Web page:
Taking medicine is often integral to life, but the cardinal rule is to stay safe whenputting something in the body. People in their forties and fifties often notice the number of bottles in the medicine cabinet increasing. There are individual reasons for this, some people finding it harder to metabolize food, ward off exposure to environmental chemicals, or deal with life’s stresses. Genetics definitely plays a part , some aging bodies handling these assaults better than others. But everyone relies on a liver to metabolize medications and kidneys to clear toxins. A history of alcohol and drug use, smoking, years of painkiller ingestion can have a negative effect on these organs. Then a new drug is introduced and side effects occur.
These can be gastrointestinal, muscular, or neurological—dizziness, blurred vision,drowsiness. The most extreme event is a cascade of symptoms leading to anaphylaxis, a life-threatening allergic response to a drug, substance or insect bite. Awareness of the signs and symptoms saves lives: skin flushing/hives progressing to increased pulse, increasing anxiety and the swelling of the tongue and throat making breathing difficult. It’s an emergency! Call 911. Clearly, the purpose of taking medication for different diseases or conditions is to insure that we feel better. Though it’s the medical profession’s job to prevent the opposite from occurring, there are things you can do to avoid side effects and drug interactions.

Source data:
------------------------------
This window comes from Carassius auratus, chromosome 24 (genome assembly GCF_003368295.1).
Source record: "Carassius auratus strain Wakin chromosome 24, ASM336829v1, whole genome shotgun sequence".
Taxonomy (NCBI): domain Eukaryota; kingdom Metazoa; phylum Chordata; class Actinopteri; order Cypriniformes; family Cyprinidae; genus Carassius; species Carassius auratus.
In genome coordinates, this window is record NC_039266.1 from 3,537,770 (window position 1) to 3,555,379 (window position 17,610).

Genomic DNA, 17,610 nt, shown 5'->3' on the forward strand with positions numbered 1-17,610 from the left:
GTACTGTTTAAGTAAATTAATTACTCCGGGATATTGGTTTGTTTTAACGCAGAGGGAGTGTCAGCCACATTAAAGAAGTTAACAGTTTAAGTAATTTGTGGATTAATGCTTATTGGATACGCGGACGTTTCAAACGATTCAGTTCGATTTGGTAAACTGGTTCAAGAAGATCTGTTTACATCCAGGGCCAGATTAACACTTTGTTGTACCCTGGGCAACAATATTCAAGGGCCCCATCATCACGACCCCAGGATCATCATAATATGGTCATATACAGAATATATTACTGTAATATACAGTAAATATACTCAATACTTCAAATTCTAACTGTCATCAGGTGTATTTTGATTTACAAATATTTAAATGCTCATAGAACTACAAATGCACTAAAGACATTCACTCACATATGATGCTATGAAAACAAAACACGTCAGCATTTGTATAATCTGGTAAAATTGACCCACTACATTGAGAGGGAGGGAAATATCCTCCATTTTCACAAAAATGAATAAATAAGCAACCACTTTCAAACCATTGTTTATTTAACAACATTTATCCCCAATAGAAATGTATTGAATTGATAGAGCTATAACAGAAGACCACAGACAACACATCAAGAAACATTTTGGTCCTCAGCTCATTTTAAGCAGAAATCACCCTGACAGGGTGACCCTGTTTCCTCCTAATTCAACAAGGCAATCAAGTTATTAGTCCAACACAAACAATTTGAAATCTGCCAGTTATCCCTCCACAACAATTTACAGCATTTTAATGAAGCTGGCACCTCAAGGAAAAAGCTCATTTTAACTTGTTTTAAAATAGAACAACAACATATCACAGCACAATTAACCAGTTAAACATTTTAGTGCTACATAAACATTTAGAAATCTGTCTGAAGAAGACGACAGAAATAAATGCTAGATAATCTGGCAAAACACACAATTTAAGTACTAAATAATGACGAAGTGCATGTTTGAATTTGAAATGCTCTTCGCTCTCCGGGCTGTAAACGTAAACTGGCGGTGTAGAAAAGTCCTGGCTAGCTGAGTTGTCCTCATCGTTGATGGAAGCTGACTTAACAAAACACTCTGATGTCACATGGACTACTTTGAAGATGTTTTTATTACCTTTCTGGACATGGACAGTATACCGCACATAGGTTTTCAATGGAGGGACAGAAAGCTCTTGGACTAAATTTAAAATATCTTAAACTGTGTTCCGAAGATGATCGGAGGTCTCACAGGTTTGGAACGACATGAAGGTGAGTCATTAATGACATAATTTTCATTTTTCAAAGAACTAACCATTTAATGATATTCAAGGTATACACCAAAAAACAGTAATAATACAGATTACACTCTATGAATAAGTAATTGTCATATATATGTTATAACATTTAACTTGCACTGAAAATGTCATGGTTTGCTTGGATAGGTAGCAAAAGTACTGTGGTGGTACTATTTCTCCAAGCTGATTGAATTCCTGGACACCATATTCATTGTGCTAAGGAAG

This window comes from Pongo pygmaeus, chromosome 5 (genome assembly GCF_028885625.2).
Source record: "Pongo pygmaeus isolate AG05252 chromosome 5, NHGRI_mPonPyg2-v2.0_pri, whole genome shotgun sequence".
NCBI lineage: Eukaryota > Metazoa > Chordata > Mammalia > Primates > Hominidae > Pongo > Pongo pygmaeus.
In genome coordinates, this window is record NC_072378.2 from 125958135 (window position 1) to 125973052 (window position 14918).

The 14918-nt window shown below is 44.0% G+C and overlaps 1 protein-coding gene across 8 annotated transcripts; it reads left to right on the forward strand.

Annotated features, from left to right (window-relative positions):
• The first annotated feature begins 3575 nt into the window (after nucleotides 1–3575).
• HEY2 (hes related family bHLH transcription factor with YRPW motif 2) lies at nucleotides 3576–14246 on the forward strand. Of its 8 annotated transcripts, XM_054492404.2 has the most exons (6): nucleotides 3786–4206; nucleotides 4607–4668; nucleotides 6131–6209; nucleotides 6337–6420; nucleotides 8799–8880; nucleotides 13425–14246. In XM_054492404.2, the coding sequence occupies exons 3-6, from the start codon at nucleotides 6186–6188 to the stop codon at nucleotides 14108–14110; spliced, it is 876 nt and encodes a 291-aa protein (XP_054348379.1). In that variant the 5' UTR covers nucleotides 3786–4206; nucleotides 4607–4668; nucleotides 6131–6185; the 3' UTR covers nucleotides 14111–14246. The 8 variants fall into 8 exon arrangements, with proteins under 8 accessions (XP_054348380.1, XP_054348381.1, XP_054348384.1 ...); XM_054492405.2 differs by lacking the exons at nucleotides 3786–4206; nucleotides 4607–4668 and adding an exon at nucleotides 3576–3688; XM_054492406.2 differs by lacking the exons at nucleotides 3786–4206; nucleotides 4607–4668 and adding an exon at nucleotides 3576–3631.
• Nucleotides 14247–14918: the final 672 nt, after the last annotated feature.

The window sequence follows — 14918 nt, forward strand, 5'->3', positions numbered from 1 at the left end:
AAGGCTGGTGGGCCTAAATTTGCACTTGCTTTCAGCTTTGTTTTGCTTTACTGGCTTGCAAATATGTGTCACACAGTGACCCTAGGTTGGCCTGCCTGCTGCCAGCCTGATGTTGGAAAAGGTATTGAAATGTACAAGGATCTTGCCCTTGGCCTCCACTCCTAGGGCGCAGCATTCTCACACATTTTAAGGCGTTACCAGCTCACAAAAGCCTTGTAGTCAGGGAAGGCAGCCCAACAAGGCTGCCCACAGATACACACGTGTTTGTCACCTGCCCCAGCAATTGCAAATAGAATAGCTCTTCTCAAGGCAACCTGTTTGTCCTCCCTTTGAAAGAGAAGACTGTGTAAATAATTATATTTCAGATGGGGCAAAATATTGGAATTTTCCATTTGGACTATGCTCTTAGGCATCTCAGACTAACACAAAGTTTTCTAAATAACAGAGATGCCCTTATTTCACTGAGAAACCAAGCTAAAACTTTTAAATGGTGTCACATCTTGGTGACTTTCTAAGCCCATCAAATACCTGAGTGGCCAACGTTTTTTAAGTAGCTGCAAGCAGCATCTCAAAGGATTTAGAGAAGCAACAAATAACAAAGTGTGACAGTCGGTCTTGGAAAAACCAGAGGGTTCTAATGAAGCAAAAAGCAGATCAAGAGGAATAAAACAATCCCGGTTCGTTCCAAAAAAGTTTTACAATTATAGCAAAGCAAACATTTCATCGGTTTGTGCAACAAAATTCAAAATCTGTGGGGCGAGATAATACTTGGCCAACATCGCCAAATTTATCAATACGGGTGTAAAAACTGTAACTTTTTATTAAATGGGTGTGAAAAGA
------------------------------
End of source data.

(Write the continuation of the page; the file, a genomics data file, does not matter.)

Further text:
- Use the same pharmacy to fill your prescriptions
That’s the first line of defense, says Mary Ann Schupp, RPH. The reason is pharmacists and doctors utilize a computer program that contains a profile of all your medications. When filling a new one, the program will automatically flag the drug if potential problems exist with a medication you are already taking. An example would be beginning a muscle relaxant that can cause drowsiness when you are already taking a sleeping aid. Using different pharmacies negates the safeguard.
- Talk to your pharmacist about a new medication.
To insure greater protection for their clients, Schupp and pharmacists like her don’t just rely on the computer program. They also walk to the window and talk to their clients, explaining how and when to take a new drug and the possible side effects it can cause. They want clients to share questions and concerns before starting a new medication
- Know if medication counseling is the law in your state.
A conversation with your pharmacist or pharmacy intern is called medication counseling. It’s required by law in most states and is your second line of defense, says Schupp. She emphasizes that clients can confuse a new drug with one they are already taking
and that medication counseling helps the client to focus in on the new drug and understand what it’s for and how it works.